Every collector sees something different in an antique tractor.
For some it’s a solid investment. For others, it’s a hands-on hobby or a connection to the past. For a group of Australians, a fleet of antique Chamberlain tractors is a unique set of wheels that will carry them on a 5,000-mile adventure across America. (Follow along on the blog Aussie Trek Across America.)
A caravan of six Chamberlains built in the early 1960s will set off from Baltimore on July 1, bound for Los Angeles in mid-September. Maintaining a “leisurely daily average of 72 miles,” according to trip coordinator Ron Bywaters, the group will meander across the U.S., taking in the sights and soaking up a diverse cultural experience.
The Chamberlain 9G, built by Chamberlain Industries in Western Australia, was produced between 1955 and 1966. The 9G has become a popular recreational vehicle in Australia, where it is commonly used on treks of up to three months’ duration. The 9G features an automobile-type bench seat, windshield and canvas cab, and moves along at a good clip. “They came off the line equipped to go 30 mph,” Ron says. “They’re fully licensed to go anywhere a car can go in Australia.”
The group’s route winds through Maryland, West Virginia, Ohio, Indiana and Illinois (with a planned stop at the Historic Farm Days show at Penfield, Ill., July 9-12); on through Kentucky and Tennessee (with a stop in Nashville); then follows the Mississippi north to Moline, Ill. (home of Deere & Co., which entered into partnership with Chamberlain in Australia in 1969 and ultimately became full owner); across Iowa and then south to Independence, Mo., where the route will trace historic American wagon trails west, with visits to Denver, Cheyenne, Mt. Rushmore and Salt Lake City. “We’ll get onto the trails whenever we can,” Ron says. A visit to Las Vegas will precede the stopping point in Los Angeles.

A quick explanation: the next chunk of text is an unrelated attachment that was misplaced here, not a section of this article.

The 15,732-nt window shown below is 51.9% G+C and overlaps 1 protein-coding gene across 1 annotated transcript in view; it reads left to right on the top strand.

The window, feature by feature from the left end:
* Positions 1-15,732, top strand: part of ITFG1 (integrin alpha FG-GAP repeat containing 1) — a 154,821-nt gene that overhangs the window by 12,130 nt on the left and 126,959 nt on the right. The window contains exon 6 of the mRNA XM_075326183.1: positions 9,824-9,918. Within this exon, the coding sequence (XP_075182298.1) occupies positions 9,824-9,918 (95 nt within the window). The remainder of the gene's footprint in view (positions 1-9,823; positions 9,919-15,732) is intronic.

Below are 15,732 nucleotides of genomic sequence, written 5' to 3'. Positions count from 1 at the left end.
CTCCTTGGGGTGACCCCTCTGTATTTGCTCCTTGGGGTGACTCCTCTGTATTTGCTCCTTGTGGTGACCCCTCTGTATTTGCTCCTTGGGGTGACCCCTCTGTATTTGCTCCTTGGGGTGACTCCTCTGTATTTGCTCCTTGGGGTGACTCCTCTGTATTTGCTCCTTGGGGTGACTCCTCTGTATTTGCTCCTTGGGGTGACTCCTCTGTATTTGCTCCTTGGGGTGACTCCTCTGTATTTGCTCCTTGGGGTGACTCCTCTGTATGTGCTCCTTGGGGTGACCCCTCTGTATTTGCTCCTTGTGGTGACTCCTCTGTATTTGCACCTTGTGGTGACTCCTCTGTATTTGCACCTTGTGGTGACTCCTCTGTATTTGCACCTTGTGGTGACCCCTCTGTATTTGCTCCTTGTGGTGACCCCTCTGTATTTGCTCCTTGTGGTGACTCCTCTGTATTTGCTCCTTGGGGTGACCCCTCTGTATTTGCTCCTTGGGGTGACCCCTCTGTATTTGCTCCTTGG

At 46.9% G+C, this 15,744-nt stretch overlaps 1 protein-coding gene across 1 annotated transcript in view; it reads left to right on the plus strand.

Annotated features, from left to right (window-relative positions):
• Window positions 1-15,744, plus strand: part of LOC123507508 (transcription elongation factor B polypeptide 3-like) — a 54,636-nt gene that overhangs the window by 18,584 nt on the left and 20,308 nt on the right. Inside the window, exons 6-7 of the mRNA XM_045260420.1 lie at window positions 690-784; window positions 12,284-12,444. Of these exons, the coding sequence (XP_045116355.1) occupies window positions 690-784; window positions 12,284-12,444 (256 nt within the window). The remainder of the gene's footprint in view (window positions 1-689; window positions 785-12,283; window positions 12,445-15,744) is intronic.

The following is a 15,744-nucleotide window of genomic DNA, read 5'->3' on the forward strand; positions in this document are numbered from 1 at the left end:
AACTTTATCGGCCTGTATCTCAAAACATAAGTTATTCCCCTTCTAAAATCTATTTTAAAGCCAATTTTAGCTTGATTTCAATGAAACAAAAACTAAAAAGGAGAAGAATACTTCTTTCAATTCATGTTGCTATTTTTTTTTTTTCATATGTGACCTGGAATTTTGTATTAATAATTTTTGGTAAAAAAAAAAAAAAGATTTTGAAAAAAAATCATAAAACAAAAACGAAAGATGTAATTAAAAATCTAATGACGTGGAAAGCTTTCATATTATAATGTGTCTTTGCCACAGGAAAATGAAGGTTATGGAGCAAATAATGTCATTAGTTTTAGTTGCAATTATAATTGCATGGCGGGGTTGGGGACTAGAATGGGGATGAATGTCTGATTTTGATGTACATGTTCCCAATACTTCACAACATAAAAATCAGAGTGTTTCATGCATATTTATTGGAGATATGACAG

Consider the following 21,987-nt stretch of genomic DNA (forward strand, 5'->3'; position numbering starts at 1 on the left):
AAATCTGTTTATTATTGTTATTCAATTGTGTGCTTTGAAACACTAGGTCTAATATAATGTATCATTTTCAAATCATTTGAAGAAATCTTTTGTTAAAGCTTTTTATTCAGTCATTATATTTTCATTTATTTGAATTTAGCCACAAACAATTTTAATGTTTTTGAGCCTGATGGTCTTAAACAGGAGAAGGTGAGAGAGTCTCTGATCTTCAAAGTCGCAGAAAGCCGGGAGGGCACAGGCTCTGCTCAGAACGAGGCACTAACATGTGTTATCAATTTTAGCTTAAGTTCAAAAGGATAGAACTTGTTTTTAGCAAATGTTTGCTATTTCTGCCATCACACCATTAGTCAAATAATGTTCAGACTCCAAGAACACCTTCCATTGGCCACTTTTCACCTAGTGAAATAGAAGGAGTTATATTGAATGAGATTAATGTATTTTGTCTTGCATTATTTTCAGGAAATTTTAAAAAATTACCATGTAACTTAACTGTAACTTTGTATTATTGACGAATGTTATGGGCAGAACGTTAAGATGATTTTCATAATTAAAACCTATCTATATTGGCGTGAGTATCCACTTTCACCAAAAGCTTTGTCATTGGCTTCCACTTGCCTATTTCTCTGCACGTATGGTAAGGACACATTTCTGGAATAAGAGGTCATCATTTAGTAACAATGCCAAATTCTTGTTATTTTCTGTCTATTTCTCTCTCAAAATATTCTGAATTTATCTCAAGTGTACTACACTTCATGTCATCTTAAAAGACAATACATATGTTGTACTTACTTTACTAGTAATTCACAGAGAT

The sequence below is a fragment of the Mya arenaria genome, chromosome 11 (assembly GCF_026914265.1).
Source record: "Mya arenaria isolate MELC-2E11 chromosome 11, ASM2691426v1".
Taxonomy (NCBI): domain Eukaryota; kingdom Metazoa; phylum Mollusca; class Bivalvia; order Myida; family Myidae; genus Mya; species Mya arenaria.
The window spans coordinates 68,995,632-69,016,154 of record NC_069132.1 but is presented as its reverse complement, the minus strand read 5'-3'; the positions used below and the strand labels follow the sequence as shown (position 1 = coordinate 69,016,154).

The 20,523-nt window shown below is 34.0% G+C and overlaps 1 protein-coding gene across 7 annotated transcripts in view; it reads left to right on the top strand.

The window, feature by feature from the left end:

Tractor drivers and support crew (a total of 16) will be housed in campers and mobile homes. The group has conducted extensive advance work, including a two-week visit to the Midwest last summer that sold them on the undertaking. “We found the people to be lovely,” Ron says, “and the countryside very nice.”
The procession will avoid metropolitan areas and stay off interstate highways. Speeding violations should not be a problem. “We’ll put lessons learned into practice,” Ron says. “One is not to go too far in one day. It’s important for us to see what we can see. If you go too fast, you can miss a lot. We want to have time to stop off and have a look around. And hopefully we can show a little about what we do in Western Australia.” FC